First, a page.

The Future is Bright for Galt Elementary School Students
By SECC Correspondent Mitchel Benson
What if a school or school district set aside the traditional cookie-cutter approach to teaching young students en masse and instead called on administrators, teachers, students and their parents to come together to craft a unique, personalized educational plan for each student?
It sounds wildly ambitious and almost too good to be true, but that’s exactly the sort of educational revolution underway today about 30 miles southeast of Sacramento at the Galt Joint Union Elementary School District.
The Galt elementary school district, which enrolls around 3,620 students at one preschool, five elementary schools, and one middle school, recently partnered with the Sacramento Educational Cable Consortium (SECC) to produce a series of videos that highlight the Galt Bright Futures Initiative.
The Galt Bright Futures effort “is a very forward-thinking and innovative initiative that involves a focus on personalized learning,” says District Superintendent Karen Schauer, “where each school is really zeroing in on the individual strengths, talents, interests and aspirations of each and every learner.”
Specifically, the initiative’s strength is in its personalization for every learner through strength-based growth plans, rigorous and reflective evaluation plans, a variety of blended learning environments and the District’s NextGen facilities.
The videos highlight some of the Galt District’s innovative approaches to learning, including:
- Its use of makerspace centers (to encourage creativity and invention), school gardens and SEVA Studio digital news production labs (a joint project of the SECC, the Sacramento Metropolitan Cable Television Commission and school districts to create and encourage video production in schools with training opportunities and equipment assistance)
- Its attention to college and career strategies, community service opportunities, mentoring and even its approach to classroom seating (picture exercise balls and pillows instead of row after row of traditional desk and chairs).
- Its curriculum for science (Next Generation Science Standards, or NGSS) and math (Khan Academy)
Consider, for example, the way Galt teaches sixth graders the science of heat and energy.
“The coolest part is it’s normal, everyday life stuff that they just haven’t really thought about in the complex way that NGSS is asking them to think about,” says Meika Estey, a sixth grade teacher at River Oaks Elementary School. “So, they are applying scientific knowledge to everyday events and I think that’s really empowering, and it’s just amazing to watch.”
Some of this sounds complicated and challenging for students — and it can be — but the goal of the Galt Bright Futures Initiative is really quite simple: “We want students to want to come to school,” says Dave Nelson, principal at Valley Oaks Elementary School. “We want to be able to provide an environment where students wake up in the morning and say, ‘We want to come to school today because school is fun.’”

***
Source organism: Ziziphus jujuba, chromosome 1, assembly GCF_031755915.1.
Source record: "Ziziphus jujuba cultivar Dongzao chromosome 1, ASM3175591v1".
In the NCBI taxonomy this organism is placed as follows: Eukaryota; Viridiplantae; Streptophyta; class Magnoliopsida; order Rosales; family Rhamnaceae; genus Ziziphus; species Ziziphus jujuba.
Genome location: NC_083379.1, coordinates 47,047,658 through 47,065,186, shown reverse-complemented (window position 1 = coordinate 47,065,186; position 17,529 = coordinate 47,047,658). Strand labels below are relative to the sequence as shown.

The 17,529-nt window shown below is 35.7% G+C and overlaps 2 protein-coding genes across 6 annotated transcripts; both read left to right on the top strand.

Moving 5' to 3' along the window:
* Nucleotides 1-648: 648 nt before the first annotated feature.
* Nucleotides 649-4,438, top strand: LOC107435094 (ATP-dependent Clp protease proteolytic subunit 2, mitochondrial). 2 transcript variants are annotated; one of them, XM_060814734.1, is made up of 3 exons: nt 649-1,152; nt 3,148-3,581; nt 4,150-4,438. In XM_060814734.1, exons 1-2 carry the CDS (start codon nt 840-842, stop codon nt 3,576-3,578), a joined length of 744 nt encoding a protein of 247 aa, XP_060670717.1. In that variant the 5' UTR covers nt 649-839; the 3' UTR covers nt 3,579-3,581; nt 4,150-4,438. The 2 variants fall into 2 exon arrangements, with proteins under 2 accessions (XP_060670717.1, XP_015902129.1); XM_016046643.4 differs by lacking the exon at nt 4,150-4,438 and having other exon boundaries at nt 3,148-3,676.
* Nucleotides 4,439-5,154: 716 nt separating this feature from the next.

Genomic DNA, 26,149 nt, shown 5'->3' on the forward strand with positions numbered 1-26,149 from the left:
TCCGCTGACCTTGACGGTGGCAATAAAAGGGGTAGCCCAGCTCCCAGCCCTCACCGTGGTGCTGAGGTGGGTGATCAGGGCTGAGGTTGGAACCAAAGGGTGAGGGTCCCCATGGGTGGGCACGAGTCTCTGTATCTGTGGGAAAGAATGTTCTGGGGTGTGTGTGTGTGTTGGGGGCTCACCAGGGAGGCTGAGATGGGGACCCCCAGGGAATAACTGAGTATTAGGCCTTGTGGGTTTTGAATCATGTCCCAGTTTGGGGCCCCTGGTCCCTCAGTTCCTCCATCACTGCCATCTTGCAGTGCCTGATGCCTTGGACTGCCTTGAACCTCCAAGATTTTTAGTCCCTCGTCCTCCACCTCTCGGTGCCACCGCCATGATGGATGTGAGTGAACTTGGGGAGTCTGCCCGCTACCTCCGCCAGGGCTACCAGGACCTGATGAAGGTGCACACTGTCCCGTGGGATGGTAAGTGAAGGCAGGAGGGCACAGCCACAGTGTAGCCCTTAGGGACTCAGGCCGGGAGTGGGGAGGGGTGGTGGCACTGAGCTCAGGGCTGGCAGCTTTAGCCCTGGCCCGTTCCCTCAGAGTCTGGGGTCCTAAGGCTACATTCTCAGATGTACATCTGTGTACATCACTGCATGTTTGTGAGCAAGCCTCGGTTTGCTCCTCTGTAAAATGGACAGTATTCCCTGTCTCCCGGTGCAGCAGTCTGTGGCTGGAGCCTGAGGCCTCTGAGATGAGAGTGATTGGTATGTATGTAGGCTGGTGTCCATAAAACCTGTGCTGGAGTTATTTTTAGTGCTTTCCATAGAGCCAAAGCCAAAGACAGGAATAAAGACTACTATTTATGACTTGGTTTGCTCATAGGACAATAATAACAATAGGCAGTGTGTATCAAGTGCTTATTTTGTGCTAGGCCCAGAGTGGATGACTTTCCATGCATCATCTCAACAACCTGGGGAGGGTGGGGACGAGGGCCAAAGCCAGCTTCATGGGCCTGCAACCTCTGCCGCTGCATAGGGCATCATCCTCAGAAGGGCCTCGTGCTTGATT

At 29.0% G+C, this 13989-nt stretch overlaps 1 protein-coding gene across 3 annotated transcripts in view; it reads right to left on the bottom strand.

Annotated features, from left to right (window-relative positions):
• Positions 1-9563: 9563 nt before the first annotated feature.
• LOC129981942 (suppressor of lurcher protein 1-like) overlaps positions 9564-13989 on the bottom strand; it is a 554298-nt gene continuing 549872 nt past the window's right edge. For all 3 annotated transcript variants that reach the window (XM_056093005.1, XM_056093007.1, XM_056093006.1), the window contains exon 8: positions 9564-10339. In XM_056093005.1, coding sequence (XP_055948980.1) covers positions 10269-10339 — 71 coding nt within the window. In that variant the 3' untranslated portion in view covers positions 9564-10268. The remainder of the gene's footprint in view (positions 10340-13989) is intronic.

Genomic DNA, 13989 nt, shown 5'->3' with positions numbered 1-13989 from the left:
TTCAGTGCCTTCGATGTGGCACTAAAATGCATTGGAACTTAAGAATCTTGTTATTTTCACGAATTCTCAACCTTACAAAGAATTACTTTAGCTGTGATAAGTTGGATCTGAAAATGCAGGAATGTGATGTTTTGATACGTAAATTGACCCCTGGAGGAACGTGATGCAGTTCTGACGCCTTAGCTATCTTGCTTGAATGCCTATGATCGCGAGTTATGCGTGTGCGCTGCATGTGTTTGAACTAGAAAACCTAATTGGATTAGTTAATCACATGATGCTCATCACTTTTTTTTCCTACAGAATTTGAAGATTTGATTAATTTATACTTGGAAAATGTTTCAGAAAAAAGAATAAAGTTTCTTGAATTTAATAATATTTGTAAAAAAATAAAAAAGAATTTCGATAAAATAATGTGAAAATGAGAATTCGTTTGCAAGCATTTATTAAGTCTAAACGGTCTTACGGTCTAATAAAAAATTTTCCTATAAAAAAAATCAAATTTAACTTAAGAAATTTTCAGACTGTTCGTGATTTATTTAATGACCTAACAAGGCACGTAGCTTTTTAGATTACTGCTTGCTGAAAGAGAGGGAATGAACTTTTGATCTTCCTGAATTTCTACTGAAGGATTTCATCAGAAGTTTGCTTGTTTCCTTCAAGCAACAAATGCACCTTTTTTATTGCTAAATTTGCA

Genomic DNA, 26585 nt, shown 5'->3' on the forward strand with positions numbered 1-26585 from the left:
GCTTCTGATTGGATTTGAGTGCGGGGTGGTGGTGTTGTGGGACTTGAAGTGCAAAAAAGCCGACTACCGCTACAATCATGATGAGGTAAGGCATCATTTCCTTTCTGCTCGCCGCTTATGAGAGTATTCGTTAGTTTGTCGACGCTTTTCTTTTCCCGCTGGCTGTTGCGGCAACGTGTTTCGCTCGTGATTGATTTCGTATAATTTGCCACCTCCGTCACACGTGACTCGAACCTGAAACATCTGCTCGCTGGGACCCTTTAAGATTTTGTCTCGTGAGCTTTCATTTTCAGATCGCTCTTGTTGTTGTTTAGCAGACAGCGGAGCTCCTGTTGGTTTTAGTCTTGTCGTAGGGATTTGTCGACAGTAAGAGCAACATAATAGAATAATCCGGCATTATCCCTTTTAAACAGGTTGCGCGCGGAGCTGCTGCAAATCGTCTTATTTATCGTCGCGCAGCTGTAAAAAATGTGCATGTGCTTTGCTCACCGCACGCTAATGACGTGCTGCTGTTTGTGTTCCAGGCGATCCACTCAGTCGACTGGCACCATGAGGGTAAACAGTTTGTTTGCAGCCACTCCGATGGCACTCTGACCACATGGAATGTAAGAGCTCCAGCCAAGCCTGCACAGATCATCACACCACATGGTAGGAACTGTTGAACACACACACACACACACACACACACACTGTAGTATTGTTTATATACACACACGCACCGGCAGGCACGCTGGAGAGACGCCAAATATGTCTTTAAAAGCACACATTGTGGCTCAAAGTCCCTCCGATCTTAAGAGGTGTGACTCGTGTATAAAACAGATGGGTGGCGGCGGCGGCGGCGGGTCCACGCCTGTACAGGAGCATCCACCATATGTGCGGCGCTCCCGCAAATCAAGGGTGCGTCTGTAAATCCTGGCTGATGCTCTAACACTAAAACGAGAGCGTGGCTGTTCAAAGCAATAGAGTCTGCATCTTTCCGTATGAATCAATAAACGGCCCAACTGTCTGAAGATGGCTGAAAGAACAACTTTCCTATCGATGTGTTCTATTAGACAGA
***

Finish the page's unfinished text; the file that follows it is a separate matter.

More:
So far, it seems to be working. “I love it,” says Krista Meier, a student at Marengo Ranch Elementary School. “I love that you can be challenged for your personal experience for stuff. You can choose what you want to do.”
Even the teachers are taking a new approach to how they do their job. Among other things, they engage in “self reflection” exercises three times a year, to allow teachers to personalize their own professional growth and fine tune their techniques.
The good news and positive impact regarding the Galt Bright Futures Initiative has traveled far and demonstrating learning impact. The U.S. Dept. of Education in 2012 awarded the Galt District $10 million to help implement the initiative as part of the federal agency’s Race to the Top Grant program, only 16 school districts nationwide awarded such grants.
In 2013, the Central Valley Foundation further invested to advance Bright Futures personalization with a focus on Long Term English Learners. WestEd, a San Francisco based educational research agency, has chronicled the Bright Futures journey. Its Impact Study Report found statistically significant gains in academic achievement in the areas of mathematics, reading and language usage.
And 30 miles up Highway 99 in Sacramento, even Sacramento State has taken notice of the innovative learning going on down south.
“We support each other. We’re working together to have students prepared,” says Sacramento State President Robert Nelsen. “If students aren’t prepared, they’re not going to be successful. This is not about a blame game. This is about being partners. So we are equal partners with Galt.”
Watch the Galt Bright Futures Videos:
Learner Goals & Pathways
Blended Personalized Learning Environments
Continuous Improvement Through Shared Responsibility
NextGen School Facilities